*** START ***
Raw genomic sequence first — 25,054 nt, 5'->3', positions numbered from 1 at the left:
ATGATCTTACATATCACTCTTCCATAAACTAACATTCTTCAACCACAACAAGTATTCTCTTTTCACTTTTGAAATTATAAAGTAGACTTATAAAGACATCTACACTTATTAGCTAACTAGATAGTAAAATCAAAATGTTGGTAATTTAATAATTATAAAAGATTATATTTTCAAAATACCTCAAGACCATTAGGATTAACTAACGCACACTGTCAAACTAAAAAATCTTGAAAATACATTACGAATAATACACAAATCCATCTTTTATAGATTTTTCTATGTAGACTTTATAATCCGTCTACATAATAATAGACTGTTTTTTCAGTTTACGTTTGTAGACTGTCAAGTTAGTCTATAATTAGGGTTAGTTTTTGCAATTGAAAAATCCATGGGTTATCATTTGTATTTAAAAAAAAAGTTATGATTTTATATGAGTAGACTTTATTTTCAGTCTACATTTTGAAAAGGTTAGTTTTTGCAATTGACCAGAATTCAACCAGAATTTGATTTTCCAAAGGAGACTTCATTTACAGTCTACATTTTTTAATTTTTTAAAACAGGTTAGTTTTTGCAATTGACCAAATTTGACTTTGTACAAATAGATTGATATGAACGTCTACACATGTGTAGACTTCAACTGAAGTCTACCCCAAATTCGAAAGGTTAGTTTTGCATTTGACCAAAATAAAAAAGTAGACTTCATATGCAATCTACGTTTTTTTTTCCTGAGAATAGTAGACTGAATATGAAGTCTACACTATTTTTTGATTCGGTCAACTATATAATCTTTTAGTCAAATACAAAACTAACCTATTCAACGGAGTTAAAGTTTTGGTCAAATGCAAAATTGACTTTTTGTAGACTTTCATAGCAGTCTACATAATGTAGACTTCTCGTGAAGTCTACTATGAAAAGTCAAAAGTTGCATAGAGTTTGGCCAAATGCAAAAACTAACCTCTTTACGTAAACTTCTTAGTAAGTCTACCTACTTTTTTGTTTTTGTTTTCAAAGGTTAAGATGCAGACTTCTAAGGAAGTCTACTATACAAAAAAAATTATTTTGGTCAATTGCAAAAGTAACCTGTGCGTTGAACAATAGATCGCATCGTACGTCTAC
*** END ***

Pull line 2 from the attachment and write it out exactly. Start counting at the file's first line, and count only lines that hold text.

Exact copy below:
ATGATCTTACATATCACTCTTCCATAAACTAACATTCTTCAACCACAACAAGTATTCTCTTTTCACTTTTGAAATTATAAAGTAGACTTATAAAGACATCTACACTTATTAGCTAACTAGATAGTAAAATCAAAATGTTGGTAATTTAATAATTATAAAAGATTATATTTTCAAAATACCTCAAGACCATTAGGATTAACTAACGCACACTGTCAAACTAAAAAATCTTGAAAATACATTACGAATAATACACAAATCCATCTTTTATAGATTTTTCTATGTAGACTTTATAATCCGTCTACATAATAATAGACTGTTTTTTCAGTTTACGTTTGTAGACTGTCAAGTTAGTCTATAATTAGGGTTAGTTTTTGCAATTGAAAAATCCATGGGTTATCATTTGTATTTAAAAAAAAAGTTATGATTTTATATGAGTAGACTTTATTTTCAGTCTACATTTTGAAAAGGTTAGTTTTTGCAATTGACCAGAATTCAACCAGAATTTGATTTTCCAAAGGAGACTTCATTTACAGTCTACATTTTTTAATTTTTTAAAACAGGTTAGTTTTTGCAATTGACCAAATTTGACTTTGTACAAATAGATTGATATGAACGTCTACACATGTGTAGACTTCAACTGAAGTCTACCCCAAATTCGAAAGGTTAGTTTTGCATTTGACCAAAATAAAAAAGTAGACTTCATATGCAATCTACGTTTTTTTTTCCTGAGAATAGTAGACTGAATATGAAGTCTACACTATTTTTTGATTCGGTCAACTATATAATCTTTTAGTCAAATACAAAACTAACCTATTCAACGGAGTTAAAGTTTTGGTCAAATGCAAAATTGACTTTTTGTAGACTTTCATAGCAGTCTACATAATGTAGACTTCTCGTGAAGTCTACTATGAAAAGTCAAAAGTTGCATAGAGTTTGGCCAAATGCAAAAACTAACCTCTTTACGTAAACTTCTTAGTAAGTCTACCTACTTTTTTGTTTTTGTTTTCAAAGGTTAAGATGCAGACTTCTAAGGAAGTCTACTATACAAAAAAAATTATTTTGGTCAATTGCAAAAGTAACCTGTGCGTTGAACAATAGATCGCATCGTACGTCTAC